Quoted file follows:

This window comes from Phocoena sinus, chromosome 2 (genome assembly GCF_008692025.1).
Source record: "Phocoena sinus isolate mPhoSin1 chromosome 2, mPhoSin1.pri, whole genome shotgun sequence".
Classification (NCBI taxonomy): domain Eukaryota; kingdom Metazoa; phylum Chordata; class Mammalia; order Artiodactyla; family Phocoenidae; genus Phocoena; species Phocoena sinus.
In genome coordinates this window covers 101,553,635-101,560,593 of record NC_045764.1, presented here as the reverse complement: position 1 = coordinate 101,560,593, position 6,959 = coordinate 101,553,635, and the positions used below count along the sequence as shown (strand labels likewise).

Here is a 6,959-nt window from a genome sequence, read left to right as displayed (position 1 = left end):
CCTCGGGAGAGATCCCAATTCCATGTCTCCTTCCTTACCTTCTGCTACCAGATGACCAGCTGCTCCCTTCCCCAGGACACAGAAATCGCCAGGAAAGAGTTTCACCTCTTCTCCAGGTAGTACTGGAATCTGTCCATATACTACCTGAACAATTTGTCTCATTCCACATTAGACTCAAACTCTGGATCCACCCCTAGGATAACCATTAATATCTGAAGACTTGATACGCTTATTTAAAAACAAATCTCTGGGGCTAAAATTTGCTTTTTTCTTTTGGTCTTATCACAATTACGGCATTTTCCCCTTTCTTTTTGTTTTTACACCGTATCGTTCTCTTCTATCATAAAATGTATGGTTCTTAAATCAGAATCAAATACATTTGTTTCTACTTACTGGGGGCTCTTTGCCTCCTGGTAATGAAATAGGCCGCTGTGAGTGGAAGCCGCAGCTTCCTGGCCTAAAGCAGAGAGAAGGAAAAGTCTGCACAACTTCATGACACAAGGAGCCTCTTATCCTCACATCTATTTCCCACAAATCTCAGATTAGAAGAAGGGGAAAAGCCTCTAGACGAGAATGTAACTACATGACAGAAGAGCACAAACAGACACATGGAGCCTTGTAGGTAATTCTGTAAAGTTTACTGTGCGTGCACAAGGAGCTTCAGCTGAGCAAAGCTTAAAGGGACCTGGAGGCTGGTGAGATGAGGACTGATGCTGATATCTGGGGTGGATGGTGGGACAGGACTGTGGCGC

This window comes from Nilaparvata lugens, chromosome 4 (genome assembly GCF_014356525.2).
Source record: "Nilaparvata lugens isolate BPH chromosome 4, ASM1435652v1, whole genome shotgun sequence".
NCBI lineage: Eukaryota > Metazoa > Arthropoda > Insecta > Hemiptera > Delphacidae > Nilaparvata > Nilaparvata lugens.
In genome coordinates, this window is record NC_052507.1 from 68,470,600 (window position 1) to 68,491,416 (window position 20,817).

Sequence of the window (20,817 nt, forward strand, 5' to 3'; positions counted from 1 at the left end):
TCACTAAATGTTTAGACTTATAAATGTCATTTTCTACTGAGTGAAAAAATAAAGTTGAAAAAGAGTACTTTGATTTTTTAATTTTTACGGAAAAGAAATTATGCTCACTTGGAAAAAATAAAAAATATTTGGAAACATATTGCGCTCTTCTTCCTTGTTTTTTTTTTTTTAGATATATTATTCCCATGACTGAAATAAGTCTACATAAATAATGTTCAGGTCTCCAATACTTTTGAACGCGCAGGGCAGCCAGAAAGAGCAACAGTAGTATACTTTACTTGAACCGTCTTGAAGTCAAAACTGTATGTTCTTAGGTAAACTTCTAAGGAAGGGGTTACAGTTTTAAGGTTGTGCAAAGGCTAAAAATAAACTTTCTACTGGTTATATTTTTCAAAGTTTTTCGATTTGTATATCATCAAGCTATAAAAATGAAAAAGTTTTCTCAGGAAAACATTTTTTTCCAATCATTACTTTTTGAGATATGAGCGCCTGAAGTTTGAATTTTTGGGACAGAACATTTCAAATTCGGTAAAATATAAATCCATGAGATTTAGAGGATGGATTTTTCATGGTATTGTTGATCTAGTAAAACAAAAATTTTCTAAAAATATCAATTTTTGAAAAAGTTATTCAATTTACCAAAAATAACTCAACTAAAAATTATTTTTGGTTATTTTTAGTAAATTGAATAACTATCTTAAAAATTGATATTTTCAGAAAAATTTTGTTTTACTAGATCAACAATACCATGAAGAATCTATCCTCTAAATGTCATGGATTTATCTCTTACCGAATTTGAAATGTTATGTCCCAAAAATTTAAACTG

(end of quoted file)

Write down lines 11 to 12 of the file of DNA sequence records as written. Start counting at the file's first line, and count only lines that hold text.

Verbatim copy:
Sequence of the window (20,817 nt, forward strand, 5' to 3'; positions counted from 1 at the left end):
TCACTAAATGTTTAGACTTATAAATGTCATTTTCTACTGAGTGAAAAAATAAAGTTGAAAAAGAGTACTTTGATTTTTTAATTTTTACGGAAAAGAAATTATGCTCACTTGGAAAAAATAAAAAATATTTGGAAACATATTGCGCTCTTCTTCCTTGTTTTTTTTTTTTTAGATATATTATTCCCATGACTGAAATAAGTCTACATAAATAATGTTCAGGTCTCCAATACTTTTGAACGCGCAGGGCAGCCAGAAAGAGCAACAGTAGTATACTTTACTTGAACCGTCTTGAAGTCAAAACTGTATGTTCTTAGGTAAACTTCTAAGGAAGGGGTTACAGTTTTAAGGTTGTGCAAAGGCTAAAAATAAACTTTCTACTGGTTATATTTTTCAAAGTTTTTCGATTTGTATATCATCAAGCTATAAAAATGAAAAAGTTTTCTCAGGAAAACATTTTTTTCCAATCATTACTTTTTGAGATATGAGCGCCTGAAGTTTGAATTTTTGGGACAGAACATTTCAAATTCGGTAAAATATAAATCCATGAGATTTAGAGGATGGATTTTTCATGGTATTGTTGATCTAGTAAAACAAAAATTTTCTAAAAATATCAATTTTTGAAAAAGTTATTCAATTTACCAAAAATAACTCAACTAAAAATTATTTTTGGTTATTTTTAGTAAATTGAATAACTATCTTAAAAATTGATATTTTCAGAAAAATTTTGTTTTACTAGATCAACAATACCATGAAGAATCTATCCTCTAAATGTCATGGATTTATCTCTTACCGAATTTGAAATGTTATGTCCCAAAAATTTAAACTG